Where do you see yourself in the next few years? Pretty typical question that people ask you when you are trying to figure out what you want to do for a living. No matter what the answer to the question is, you have to be thinking about the future to answer it.
As diesel technology continues to advance and more consumers start looking at diesel powered vehicles, the need for diesel technicians will continue to increase. Recently, we have been seeing a large number of companies posting “help needed” ads on Facebook. The vast majority of them are looking for someone who has technical knowledge or history as a technician.
How do you get into this industry if you have no experience? Easy, start looking for somewhere that will train you. There are a number of people on staff at Power Automedia (Parent Company of Diesel Army) that have degrees or have gone through specialized programs to get their start. Even, one of our Editors of at Diesel Army went through a specialized program to get certified.
That is why we thought it was important to start a series highlighting some of the cool programs that are out there and focusing on some of their graduates in our Diesel Degrees series. This month, WyoTech!
WyoTech is probably a school that you have heard of. It can provide people interested in careers in diesel technology great possibilities at eight locations across the United States geared toward maintaining all aspects of 18-wheelers, buses, tractors, construction equipment, and related hardware. ASE-certified instructors utilize the latest technologies to ready students for real life applications with both classroom and hands-on training that is second to none.
Beyond WyoTech’s diesel mechanic training programs, its career services team opens doors and guides students to opportunities throughout the nation. By building upon the understanding that has comes from experience, then channeling it into the most suitable avenues, the benefits of this approach advances the interests of students and employers alike.
In talking with John Hurd, WyoTech’s Industry Relations Specialist, it became clear that this facility furthers both the interests and possibilities of students looking for real advancement in their careers through practical capability. This includes high school graduates, as well as veterans through Wyotech’s military recruiting team enabling those patriots to achieve their next endeavor.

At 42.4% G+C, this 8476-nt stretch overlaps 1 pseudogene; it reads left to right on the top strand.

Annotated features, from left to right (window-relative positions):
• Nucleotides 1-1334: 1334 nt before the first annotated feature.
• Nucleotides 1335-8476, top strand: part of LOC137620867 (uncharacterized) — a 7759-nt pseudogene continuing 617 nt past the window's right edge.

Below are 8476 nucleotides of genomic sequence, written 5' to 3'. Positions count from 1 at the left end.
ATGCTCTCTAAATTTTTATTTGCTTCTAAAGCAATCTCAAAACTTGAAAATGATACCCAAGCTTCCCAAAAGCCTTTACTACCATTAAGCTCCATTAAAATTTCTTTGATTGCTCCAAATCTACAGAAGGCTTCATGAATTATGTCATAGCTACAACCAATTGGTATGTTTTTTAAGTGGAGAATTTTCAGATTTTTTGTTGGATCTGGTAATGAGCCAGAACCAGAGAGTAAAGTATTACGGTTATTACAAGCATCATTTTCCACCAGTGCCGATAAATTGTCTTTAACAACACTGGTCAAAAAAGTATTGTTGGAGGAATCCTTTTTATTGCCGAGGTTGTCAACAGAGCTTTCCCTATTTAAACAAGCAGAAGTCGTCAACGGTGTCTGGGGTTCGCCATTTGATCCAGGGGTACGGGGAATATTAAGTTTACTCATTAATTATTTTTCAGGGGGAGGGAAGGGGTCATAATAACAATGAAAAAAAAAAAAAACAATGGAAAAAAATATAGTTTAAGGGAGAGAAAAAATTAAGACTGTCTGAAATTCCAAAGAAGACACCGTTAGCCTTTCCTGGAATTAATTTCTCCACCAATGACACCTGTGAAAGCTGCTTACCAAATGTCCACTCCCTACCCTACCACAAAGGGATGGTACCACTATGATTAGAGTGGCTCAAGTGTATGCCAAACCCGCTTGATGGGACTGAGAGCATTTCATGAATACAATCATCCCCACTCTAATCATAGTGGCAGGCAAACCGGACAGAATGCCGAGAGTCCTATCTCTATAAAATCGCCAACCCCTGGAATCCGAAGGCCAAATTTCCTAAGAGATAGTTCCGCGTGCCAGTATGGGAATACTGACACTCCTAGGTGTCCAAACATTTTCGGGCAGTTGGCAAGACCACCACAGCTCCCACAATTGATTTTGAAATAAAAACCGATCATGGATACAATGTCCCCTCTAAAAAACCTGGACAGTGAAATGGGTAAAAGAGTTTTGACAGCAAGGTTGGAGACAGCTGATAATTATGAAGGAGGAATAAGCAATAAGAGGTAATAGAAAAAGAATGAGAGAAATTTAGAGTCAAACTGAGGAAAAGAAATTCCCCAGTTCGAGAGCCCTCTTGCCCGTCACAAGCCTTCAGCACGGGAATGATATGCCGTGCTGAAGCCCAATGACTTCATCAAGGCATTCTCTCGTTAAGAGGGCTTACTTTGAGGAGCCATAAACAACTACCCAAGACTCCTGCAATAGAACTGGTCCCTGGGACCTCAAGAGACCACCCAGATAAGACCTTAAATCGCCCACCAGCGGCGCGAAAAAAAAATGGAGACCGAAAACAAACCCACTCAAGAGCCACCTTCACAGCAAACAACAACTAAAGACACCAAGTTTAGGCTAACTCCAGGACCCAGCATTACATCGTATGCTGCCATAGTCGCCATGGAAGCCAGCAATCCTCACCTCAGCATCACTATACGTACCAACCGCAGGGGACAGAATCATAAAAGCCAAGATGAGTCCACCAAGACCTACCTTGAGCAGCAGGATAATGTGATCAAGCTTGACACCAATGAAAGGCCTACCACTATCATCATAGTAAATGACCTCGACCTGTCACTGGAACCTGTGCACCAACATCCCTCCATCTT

Hurd noted that as the diesel industry becomes evermore efficient, the technical support across a broad range of systems has adapted to keep pace with the changing requirements. From advanced electronics enabling the complex ignition and fuel technologies to related transmission, braking and anti-away systems throughout the drivetrain -new understanding must keep pace on the diesel evolution highway.
Beyond its classrooms, Wyotech’s advisory programs continually reach out to parts vendors, manufacturers and service groups to ensure that they are properly preparing students for upcoming events. As a result, continual advancements are made to adapt to ever-changing diesel environments by broadening insight through its curriculum.
Beyond on-road applications in diesel applications are many agricultural and off-road needs found throughout the world on farms, ranches, and all types of mining and manufacturing applications of industrial diesels. Together they require legions of technicians to maintain the heart of ongoing operations. To keep pace WyoTech’s faculty and staff continually broaden their capabilities so they are able to impart the latest insight to those who depend on them.
While advancements like stop-start and cylinder deactivation technologies maximize efficiency, insight into Diesel Oxidation Catalyst (D.O.C.), Diesel Particulate Filtration (D.P.F.), Selective Catalyst Reduction (S.C.R) and other advancements cleanse the combustion process. Yet without proper training in these and other evolving systems, there is no way to comprehend them, any more than one learns the fundamental benefits of appearance, attendance, and attitude that will enable technicians to succeed in the workplace.
By 2024 it is anticipated there will be a 100 percent increase in freight movement, and as the workforce broadens, many changes will require new understanding. Yet today, it’s impossible for someone to work for a dealership without the proper education, even preventative maintenance requires a basic understanding of ever-advancing systems, which is where WyoTech makes a difference.
This comprehension level was mirrored in the words Caden Smith, a recent graduate of WyoTech’s Core Diesel Program who Mr. Hurd thinks highly of. Having already learned a great deal about life serving two tours of duty during his six years in the United States Army, first as a specialist in Iraq for 15 months, then Afghanistan for 12 months, he survived over 350 mortar attacks. Along the way Smith advanced from considerable training as a helicopter powertrain repairman to even greater understanding.
Centered on Wyotech’s diesel technology and service management programs, he specialized in its electrical, fluid power, transmission, and rear end systems programs. Since then Smith secured a position with TransSource Truck and Trailer Center in Colfax, North Carolina, and is working to master his skills as a technician.
In talking with Smith, it’s easy to hear this 27-year old’s enthusiasm for and commitment to a new career, which speaks volumes about his past experiences and how they impacted his future. It’s also painfully clear how many young people lack a level of discipline that is critical if one is to succeed in modern day society.
So, what do you think? Are you interested in getting into this industry? Does this sound like a program that you might be interested in? If not, post below what you are looking for. Maybe the next article we do will cover it!